Edward R. V. Porter.

b. 1887 d.1982 (Aged 95)

The following is a brief history of my fathers life as I know it. (By Robert Porter)

His last place of employment was at Joseph Baker & Sons, Engineers of Willesdon, London, he left to become involved as a Union Member. He first became Branch Secretary at Kensal Green, Harlesdon, which later moved to Shepherds Bush and became known as London West Branch 1909 until 1917.

London District Secretary, Toolmakers.
Became a Shop Steward about 1912 to 1919
A Member of the Executive Council and became Chairman.
Elected Organiser February 1919. Fulltime for London and South of England of the Amalgamated Engineering Union.
Joined the Willesdon Labour Party 1910.
Allocated to Bristol, July 1920 as D.O. (District Organiser )
Held Chairmanship of West of England J.I.C.
Electricity Supply 1937-1949
Secretary of G.W.R. Line Committee 1922-1949
Appointed Deputy Chairman for the South Western Gas Board, necessitating resignation from the A.E.U.1940.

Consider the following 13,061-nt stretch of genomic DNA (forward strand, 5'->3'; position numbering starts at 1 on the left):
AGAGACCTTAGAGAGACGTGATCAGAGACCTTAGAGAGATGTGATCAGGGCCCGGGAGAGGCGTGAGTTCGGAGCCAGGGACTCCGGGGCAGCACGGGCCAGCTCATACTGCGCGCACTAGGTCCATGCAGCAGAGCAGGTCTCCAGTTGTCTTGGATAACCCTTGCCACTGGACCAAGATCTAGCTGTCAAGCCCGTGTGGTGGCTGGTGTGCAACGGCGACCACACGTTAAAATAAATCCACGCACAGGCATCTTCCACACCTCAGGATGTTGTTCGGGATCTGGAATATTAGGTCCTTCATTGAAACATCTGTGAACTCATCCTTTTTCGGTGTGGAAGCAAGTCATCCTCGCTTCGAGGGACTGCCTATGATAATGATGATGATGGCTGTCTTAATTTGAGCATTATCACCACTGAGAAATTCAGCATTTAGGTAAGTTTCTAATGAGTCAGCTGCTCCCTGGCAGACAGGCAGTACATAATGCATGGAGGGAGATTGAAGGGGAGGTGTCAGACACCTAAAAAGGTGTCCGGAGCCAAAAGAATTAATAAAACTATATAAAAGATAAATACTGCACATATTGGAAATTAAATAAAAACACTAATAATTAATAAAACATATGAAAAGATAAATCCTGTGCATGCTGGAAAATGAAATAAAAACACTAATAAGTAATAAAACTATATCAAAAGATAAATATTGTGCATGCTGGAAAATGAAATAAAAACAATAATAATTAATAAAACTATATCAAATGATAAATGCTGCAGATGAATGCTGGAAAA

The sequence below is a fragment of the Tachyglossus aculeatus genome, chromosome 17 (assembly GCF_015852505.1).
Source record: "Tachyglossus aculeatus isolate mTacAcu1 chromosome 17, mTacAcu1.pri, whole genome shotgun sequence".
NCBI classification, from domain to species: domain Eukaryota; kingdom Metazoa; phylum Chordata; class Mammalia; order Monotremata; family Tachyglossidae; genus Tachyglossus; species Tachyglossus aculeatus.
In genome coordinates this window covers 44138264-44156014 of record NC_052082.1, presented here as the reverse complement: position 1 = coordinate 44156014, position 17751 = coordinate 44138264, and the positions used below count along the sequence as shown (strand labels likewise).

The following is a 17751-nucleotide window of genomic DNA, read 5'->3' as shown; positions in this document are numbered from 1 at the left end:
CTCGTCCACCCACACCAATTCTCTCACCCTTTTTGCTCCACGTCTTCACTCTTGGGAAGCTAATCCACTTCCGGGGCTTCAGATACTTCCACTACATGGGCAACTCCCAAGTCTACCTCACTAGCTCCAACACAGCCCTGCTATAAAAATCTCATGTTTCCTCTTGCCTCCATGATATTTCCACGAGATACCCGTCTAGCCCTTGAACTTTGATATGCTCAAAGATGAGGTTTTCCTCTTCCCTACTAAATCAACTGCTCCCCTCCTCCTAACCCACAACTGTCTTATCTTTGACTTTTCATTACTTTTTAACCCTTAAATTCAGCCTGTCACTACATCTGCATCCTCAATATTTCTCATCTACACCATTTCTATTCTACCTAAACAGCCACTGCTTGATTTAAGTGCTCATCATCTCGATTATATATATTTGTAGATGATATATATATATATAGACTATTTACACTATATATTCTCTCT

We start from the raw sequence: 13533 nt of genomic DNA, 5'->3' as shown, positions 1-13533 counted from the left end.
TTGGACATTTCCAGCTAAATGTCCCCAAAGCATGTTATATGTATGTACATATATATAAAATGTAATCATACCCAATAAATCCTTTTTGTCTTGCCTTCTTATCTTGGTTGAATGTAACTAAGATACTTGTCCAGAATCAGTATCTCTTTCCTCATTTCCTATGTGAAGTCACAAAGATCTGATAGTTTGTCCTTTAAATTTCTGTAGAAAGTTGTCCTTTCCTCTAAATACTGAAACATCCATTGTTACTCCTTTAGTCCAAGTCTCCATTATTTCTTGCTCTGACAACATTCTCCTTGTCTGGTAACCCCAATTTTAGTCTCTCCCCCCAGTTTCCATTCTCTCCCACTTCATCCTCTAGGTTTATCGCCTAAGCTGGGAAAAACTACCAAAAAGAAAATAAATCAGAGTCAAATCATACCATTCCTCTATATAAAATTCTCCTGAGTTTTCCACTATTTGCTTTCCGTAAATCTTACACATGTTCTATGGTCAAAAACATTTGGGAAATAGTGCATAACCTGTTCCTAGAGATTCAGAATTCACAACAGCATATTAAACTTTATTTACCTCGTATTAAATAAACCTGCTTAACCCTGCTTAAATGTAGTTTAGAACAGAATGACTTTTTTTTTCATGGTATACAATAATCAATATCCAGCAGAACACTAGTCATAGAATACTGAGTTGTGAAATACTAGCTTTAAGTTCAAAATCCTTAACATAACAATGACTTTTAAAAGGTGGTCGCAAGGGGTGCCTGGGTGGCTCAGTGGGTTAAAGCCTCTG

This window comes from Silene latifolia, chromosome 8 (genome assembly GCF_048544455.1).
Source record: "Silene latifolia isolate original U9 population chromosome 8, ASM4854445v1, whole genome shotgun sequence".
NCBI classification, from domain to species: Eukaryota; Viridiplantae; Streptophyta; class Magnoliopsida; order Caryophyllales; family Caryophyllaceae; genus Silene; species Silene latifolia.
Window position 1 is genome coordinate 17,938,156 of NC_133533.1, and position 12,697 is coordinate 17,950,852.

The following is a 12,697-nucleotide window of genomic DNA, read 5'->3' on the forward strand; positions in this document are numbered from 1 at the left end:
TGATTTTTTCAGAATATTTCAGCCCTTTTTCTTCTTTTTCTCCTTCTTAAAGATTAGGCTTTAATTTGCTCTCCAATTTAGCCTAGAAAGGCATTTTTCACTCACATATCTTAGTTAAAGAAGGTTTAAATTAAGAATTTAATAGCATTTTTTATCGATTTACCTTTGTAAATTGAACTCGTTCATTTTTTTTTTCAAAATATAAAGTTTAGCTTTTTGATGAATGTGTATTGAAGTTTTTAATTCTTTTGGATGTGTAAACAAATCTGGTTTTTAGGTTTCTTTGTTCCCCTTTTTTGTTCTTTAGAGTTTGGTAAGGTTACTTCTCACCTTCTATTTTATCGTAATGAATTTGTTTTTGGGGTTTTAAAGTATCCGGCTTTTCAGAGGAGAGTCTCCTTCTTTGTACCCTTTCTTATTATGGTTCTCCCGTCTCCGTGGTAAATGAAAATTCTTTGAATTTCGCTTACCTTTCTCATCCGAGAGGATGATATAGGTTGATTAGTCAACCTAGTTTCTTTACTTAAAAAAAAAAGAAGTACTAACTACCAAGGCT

Motto: For God and the Empire
This order was instituted by George V to recognise all levels of service to the country during WW1. It has evolved and covers service and achievement in all fields. The Order now has a military division and a civil division. The chapel of the order is in St Paul's Cathedral.

My Father.

My recollection of my days growing up with my father was that he was away quite a bit from home, working, i.e. attending meetings etc. in various parts of the country. When he was home he spent time with the family and would take us on outings with my mother and the children who were living at home. I remember we use to go on the Tram from Zetland Road to the Downs and take a picnic with us and usually play cricket.

Our holidays were usually spent at places like Bournemouth, Weymouth and Southsea. He liked to be with his family but his work meant he had to spend a lot of time away from home. Obviously he enjoyed what he was doing. When he retired he spent alot of time in the garden. He enjoyed breaks away from Bristol. Short car journeys in the countryside. When my mother died Aunty Lily came to Bristol from London to help out. She having lost her husband (my Uncle Charles) about the same time. In due course they were married and I think I was the Best Man (witness).

This article was written by Robert Porter

Robert Porter b.1967 d.2024